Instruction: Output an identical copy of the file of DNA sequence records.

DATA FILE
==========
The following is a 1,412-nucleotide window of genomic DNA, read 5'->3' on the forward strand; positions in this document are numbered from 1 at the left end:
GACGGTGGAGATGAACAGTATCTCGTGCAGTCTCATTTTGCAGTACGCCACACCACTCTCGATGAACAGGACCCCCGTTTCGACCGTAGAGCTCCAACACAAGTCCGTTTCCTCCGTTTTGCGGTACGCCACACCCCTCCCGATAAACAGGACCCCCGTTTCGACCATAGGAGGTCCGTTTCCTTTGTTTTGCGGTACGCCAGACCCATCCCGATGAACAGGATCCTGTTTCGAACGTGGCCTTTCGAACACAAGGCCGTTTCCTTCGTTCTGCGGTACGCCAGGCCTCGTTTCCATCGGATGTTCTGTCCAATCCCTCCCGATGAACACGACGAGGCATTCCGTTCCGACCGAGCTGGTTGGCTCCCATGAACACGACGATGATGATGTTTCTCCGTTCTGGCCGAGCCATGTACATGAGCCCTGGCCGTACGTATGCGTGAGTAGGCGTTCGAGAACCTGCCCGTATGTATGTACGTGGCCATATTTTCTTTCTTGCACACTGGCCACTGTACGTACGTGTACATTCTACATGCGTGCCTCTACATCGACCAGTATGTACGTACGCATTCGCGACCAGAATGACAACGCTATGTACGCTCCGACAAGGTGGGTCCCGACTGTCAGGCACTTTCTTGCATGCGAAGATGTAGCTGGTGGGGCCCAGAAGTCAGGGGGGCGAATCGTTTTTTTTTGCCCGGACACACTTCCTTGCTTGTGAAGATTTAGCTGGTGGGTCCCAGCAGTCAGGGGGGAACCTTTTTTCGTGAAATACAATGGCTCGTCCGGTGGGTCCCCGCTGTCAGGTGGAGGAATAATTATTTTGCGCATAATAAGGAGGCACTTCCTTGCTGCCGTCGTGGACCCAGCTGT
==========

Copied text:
The following is a 1,412-nucleotide window of genomic DNA, read 5'->3' on the forward strand; positions in this document are numbered from 1 at the left end:
GACGGTGGAGATGAACAGTATCTCGTGCAGTCTCATTTTGCAGTACGCCACACCACTCTCGATGAACAGGACCCCCGTTTCGACCGTAGAGCTCCAACACAAGTCCGTTTCCTCCGTTTTGCGGTACGCCACACCCCTCCCGATAAACAGGACCCCCGTTTCGACCATAGGAGGTCCGTTTCCTTTGTTTTGCGGTACGCCAGACCCATCCCGATGAACAGGATCCTGTTTCGAACGTGGCCTTTCGAACACAAGGCCGTTTCCTTCGTTCTGCGGTACGCCAGGCCTCGTTTCCATCGGATGTTCTGTCCAATCCCTCCCGATGAACACGACGAGGCATTCCGTTCCGACCGAGCTGGTTGGCTCCCATGAACACGACGATGATGATGTTTCTCCGTTCTGGCCGAGCCATGTACATGAGCCCTGGCCGTACGTATGCGTGAGTAGGCGTTCGAGAACCTGCCCGTATGTATGTACGTGGCCATATTTTCTTTCTTGCACACTGGCCACTGTACGTACGTGTACATTCTACATGCGTGCCTCTACATCGACCAGTATGTACGTACGCATTCGCGACCAGAATGACAACGCTATGTACGCTCCGACAAGGTGGGTCCCGACTGTCAGGCACTTTCTTGCATGCGAAGATGTAGCTGGTGGGGCCCAGAAGTCAGGGGGGCGAATCGTTTTTTTTTGCCCGGACACACTTCCTTGCTTGTGAAGATTTAGCTGGTGGGTCCCAGCAGTCAGGGGGGAACCTTTTTTCGTGAAATACAATGGCTCGTCCGGTGGGTCCCCGCTGTCAGGTGGAGGAATAATTATTTTGCGCATAATAAGGAGGCACTTCCTTGCTGCCGTCGTGGACCCAGCTGT